On a red station, drifting by

21 April 2013

Call no:
Setting: , ,
Rated :

Ever since she arrived on Prosper Station Quyen has been welcomed by the Honoured Ancestress, the artificial intelligence that runs the station. Now that her husband has been called away to war Quyen is in charge, being guided by the Honoured Ancestress and taking care of the family. It is the same war that has driven Linh to Prosper. She had served as magistrate, but her tribunal are no more. But that is not her only reason for seeking sanctuary, she offered an unpopular opinion to the Emperor and she fears the repercussions. A distant cousin of the ruling family on Prosper, she has come to escape attention.

But war and refugees and the Emperor are not the only problems. Recently the Honoured Ancestress has begun to act strangely. Is it possible that she is failing?

on a red station drifitngThis is a novella that is full of nuance and subtlety. In fact my first impulse upon finishing it was to turn and reread it as I am sure that I missed out on plenty of the interactions between the characters. I didn’t, because it is a library book and has to go back, but I will probably buy a copy for a reread soon.

It is, in many ways, hard to say what this book is about. Extended family. Honour. War. Technology. All this and more. It is a wonderful mix of science fiction and family relationships. Neither the science nor the emotions take precedence over the other, they share the limelight in a wonderfully balanced way. And it is great to get a different take on family from the usual US/Western dominated viewpoint. Family here isn’t just the parents and 2.4 children, with maybe a grandparent or two. Instead it is the whole extended family, cousins, uncles, ancestors going back generations. All of this makes a family, and family honour and reputation is much more important than an individual’s.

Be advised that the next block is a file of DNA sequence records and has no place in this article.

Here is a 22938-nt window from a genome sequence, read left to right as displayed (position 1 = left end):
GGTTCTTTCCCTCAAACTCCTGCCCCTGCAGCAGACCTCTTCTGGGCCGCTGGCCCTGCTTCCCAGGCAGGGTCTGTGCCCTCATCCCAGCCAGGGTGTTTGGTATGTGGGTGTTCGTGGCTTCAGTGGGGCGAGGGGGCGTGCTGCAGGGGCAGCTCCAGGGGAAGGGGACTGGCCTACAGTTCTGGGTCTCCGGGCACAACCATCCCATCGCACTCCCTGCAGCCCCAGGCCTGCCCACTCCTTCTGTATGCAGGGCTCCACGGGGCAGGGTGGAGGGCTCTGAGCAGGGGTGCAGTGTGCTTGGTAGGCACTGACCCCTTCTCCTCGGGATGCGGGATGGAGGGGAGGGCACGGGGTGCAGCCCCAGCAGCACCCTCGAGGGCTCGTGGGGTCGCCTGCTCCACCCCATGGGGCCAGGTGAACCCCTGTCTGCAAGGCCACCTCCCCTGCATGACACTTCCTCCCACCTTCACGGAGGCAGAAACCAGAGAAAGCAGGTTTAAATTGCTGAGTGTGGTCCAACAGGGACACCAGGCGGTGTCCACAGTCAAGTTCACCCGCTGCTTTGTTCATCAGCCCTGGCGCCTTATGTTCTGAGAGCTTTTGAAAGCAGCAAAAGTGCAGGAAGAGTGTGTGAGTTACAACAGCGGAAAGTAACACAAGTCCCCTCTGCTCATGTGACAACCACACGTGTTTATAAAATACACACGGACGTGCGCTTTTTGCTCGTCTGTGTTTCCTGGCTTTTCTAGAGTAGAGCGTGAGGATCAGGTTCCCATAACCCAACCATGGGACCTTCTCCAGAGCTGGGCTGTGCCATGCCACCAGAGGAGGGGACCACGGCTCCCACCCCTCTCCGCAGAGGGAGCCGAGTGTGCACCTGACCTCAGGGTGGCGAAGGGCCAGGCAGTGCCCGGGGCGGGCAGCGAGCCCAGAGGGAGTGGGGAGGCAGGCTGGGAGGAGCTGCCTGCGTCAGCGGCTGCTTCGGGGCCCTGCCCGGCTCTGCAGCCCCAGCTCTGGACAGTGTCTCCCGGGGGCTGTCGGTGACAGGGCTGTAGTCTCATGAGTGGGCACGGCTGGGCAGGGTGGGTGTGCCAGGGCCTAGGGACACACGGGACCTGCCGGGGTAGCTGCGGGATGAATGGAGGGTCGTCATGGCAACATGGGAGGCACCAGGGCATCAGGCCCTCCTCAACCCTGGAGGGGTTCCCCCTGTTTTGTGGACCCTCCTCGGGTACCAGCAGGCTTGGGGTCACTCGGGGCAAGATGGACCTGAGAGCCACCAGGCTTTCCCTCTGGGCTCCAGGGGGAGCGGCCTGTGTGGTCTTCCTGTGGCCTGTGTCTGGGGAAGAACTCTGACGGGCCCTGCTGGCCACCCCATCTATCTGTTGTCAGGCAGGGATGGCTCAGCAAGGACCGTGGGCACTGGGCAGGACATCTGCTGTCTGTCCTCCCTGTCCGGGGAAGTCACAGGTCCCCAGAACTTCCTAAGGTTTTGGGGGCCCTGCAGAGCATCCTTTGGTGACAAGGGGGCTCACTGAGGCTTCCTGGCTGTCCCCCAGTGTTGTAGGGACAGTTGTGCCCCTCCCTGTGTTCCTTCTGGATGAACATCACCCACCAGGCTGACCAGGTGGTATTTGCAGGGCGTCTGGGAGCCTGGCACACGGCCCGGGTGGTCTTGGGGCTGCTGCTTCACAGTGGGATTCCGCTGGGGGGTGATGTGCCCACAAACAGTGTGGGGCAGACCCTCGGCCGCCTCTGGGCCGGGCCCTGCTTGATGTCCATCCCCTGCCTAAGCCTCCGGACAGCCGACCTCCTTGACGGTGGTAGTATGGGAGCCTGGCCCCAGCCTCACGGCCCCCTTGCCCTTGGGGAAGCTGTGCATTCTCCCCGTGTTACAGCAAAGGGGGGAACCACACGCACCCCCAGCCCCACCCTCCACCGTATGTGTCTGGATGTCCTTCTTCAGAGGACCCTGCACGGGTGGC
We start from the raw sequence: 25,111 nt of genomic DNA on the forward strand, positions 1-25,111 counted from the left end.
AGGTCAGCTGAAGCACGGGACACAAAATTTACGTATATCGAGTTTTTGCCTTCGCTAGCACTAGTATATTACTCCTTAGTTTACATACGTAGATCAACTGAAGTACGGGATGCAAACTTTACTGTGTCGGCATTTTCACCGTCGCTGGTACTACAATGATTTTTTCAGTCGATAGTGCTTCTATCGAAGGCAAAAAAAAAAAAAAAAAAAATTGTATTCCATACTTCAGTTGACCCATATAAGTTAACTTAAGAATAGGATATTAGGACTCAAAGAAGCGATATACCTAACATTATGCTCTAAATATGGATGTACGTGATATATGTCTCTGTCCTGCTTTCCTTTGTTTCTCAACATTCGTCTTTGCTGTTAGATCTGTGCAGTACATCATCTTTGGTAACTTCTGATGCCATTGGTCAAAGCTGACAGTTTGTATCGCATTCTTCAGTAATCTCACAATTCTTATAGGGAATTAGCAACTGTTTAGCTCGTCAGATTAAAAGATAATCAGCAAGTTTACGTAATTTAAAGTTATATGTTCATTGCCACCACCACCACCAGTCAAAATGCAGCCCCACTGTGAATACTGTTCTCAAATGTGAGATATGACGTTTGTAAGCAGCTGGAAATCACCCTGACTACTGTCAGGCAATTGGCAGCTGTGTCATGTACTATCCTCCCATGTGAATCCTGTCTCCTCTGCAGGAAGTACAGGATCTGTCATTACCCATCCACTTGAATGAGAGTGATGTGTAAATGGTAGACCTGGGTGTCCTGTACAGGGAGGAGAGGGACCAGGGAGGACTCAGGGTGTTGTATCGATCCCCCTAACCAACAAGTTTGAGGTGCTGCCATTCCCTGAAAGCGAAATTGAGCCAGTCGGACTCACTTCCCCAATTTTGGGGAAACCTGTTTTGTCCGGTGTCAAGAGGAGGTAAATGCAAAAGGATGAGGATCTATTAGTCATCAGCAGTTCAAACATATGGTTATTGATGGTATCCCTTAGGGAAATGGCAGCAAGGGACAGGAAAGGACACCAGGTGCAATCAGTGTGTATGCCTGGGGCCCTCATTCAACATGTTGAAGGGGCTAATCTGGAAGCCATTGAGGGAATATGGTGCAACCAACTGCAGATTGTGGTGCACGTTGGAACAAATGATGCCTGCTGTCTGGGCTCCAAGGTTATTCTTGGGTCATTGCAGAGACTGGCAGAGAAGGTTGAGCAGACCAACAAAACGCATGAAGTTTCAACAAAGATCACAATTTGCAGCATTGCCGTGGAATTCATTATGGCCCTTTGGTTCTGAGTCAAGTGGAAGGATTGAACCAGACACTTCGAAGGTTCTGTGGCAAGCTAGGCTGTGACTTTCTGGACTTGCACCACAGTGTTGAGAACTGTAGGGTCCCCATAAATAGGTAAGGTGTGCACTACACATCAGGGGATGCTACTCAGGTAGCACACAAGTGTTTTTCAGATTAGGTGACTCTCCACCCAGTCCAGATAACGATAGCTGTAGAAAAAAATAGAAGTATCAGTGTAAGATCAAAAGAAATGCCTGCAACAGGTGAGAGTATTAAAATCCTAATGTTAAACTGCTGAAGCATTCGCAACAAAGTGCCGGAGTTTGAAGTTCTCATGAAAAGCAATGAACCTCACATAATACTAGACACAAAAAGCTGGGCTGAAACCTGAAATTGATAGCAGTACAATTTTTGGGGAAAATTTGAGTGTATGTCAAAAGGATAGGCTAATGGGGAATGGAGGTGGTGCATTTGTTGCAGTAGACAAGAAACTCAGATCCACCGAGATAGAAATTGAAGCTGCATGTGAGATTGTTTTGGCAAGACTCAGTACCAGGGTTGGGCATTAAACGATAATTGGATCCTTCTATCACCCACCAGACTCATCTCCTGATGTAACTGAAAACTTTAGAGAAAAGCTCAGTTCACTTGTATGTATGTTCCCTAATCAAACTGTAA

Linh and Quyen both have their own objectives, and they come from very different outlooks. Quyen is the lesser partner in her marriage. She lacks the education and knowledge of Linh, and the mem-implants that give Linh the advice of her ancestors. The resulting tension between the two is what is at the heart of this story. And as a reader I sided with both and with neither. Miscommunication and misunderstandings mean that these two women just do not see eye-to-eye on anything. Apart from the importance of family. Perhaps.

If you have the chance you really should read this, it is one that stays with you.

Other reviews : Stainless Steel Droppings ; Kirkus Reviews ; The Shake

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